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Anatomy of a Ḍākinī: Female Consort Discourse in a Case of Fourteenth-Century Tibetan Buddhist Literature

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Abstract

In the wake of the brave voices of the #metoo movement, Buddhist responses to sexual abuse have led to important questions about Buddhist sexual ethics and the female consort in Tibetan cultures. One issue raised by current debates is the question of who is an appropriate consort, a discourse that has historical precedent. These debates highlight the gaps left by the understudied history of consorts in Tibetan tantric communities. This research addresses that history through a study of female consort discourse in key scriptures of the Great Perfection (rdzogs chen) from the fourteenth century. The text studied is The Ḍākki’s Path and Fruit (dakki lam ‘bras skor), which is part of a corpus known as The Seminal Heart of the Ḍākinī. The scriptures are analyzed in terms of taxonomic discourse, interpreted with attention to structures of knowledge production as described by Foucault. It addresses the discursive transformations that facilitated the inclusion of women in the androcentric world of esoteric Tibetan Buddhism. Overall, the argument is made that this scripture sheds light on how knowledge of women and sexuality was constructed in a web of ever-changing, contradicting, competing discourses that reflect an ambivalent misogyny that simultaneously promoted and subjugated women.

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Notes

  1. Gleig and Langenberg (2020)

  2. Ḍākinī is a multivalent term referring to accomplished women, goddesses, spirits, protectors, and more.

  3. Jacoby, Love and Liberation, 189–190.

  4. Germano (1994), Architecture, 206.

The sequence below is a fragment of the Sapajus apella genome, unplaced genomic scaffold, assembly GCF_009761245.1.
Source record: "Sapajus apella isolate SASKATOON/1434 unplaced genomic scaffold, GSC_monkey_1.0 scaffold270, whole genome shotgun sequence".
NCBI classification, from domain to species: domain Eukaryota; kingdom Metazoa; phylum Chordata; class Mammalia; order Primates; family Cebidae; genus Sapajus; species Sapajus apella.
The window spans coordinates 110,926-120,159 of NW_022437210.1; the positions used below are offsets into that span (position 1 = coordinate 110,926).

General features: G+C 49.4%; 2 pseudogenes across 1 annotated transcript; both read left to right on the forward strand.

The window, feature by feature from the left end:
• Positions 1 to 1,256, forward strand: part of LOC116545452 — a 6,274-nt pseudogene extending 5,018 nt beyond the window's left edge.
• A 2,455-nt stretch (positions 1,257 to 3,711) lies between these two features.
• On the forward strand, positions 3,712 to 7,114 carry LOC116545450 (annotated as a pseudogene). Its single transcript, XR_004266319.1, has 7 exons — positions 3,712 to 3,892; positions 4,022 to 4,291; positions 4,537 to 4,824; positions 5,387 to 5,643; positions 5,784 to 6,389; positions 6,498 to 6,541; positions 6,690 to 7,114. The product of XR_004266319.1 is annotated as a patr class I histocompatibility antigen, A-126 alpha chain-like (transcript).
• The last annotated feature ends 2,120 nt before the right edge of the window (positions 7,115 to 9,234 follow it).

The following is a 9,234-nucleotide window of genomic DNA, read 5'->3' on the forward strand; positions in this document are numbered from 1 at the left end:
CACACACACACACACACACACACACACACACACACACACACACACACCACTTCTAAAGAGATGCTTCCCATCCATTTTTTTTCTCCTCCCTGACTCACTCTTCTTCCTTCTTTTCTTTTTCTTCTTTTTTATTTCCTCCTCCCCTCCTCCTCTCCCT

5. There are various enumerations of dates for Pema Ledreltsal; these are sourced from Germano (2000), Possession, 244.

  6. ‘od-zer, snying (2009), 339.

  7. ‘od-zer, snying (2009), 399.

  8. ‘od-zer, snying (2009), 344.

  9. Pollock (2009), Future, 954.

  10. Foucault (1980), Two Lectures, 93.

  11. Kandiyoti, Bargaining, 275.

  12. Quoted in Olsen (2016), Gender, 514.

  13. In the context of Buddhism in India, (1992). See Sponberg, 29, 1992.

  14. Langenberg (2018), Birth, 154.

  15. Langenberg (2018), Birth, 154.

  16. Germano (1994), Architecture, 270.

  17. Germano and Gyatso (2000), Possession 244.

  18. Germano and Gyatso (2000), Possession, 245.

  19. Germano and Gyatso (2000), Possession, 248, dates for Longchenpa are listed variantly elsewhere.

  20. There are numerous editions extant today which also include: sde-dge, a-‘dzom, rdzogs-chen shri-seng par-khang, bla-rung, and numerous digital versions.

  21. Foucault (2002), Order, 128–129.

  22. Foucault (2002), Order, 130.

  23. Gyatso (1998), Apparitions, 263.

  24. See Gyatso (1998), White (2003), Hatley (2016)

  25. Gyatso (1998), Apparitions, 305.

  26. Gray, Cakrasamvara, 84; White, Ḍākinī, 22.

  27. Gyatso (1998), Apparitions, 246.

  28. Hatley, Converting, 4-5.

  29. Gyatso (1998), Apparitions, 246.

  30. Gray, Cakrasamvara, 86.

  31. ‘od zer, snying, 369.

  32. Gayley, Revisiting, 2018.

  33. Kay (1971), Taxonomy, 868.

  34. Foucault (2002), Order, 81–82.

  35. Kay (1971), Taxonomy, 867.

  36. Kendig and Witteveen (2020), History, 40.

  37. See Zubin and Kopcke (1986), Taxonomy, 152.

  38. See Chonam, Guhyagharbha (2011), 469–473.

  39. Rab ‘byams, theg (1999), 298–305.

  40. Lopez et al. (2018), Passion, 10–12. In addition to the shared categories of lotus, conch, and elephant, this source also includes a typology of four types of males. See Vogel (1965) for another example with a typology of males.

  41. Treasury of the Supreme Vehicle adds a cow type and an ox type, whereas Longchenpa’s commentary to the Guhyagarbha lists six types: lotus, conch, patterned, deer, elephant and variegated. Rab ‘byams, theg (1999), 470–471.

  42. Treasury of the Supreme Vehicle posits an alternate classification of demon girls, god girls, naga girls, priestly girls, and the Indra girls.

  43. See Hatley, Converting, 10.

  44. Davidson, Indian (2003), 324.

  45. Gray, Cakrasamvara, 88.

  46. White, Ḍākinī, paragraph 8, 16.

  47. Gray, Cakrasamvara, 90.